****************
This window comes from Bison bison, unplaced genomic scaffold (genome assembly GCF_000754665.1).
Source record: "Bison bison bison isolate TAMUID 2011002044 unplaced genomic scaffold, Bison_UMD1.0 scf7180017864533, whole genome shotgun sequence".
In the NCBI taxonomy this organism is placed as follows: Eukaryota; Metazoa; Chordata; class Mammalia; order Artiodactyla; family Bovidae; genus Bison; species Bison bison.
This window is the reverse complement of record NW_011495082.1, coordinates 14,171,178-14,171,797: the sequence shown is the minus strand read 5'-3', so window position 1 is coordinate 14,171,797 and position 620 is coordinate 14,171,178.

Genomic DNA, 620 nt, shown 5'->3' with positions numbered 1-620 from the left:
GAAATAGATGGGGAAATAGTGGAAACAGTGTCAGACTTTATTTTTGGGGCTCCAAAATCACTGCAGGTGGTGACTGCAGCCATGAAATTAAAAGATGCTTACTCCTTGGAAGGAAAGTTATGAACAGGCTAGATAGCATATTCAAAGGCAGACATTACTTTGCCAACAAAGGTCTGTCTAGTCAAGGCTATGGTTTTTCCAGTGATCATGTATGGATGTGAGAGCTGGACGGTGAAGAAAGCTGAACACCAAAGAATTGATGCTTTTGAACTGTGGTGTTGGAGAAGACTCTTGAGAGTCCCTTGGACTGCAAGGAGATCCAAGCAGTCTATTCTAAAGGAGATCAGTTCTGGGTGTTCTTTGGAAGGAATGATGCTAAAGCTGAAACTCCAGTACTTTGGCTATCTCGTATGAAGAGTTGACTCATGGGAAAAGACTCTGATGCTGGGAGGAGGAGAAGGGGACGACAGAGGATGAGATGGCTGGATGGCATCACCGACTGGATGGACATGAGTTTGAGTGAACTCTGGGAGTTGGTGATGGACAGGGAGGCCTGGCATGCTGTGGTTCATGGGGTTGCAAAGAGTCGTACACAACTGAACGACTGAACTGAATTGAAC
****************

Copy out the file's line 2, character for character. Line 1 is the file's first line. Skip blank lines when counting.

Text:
Source record: "Bison bison bison isolate TAMUID 2011002044 unplaced genomic scaffold, Bison_UMD1.0 scf7180017864533, whole genome shotgun sequence".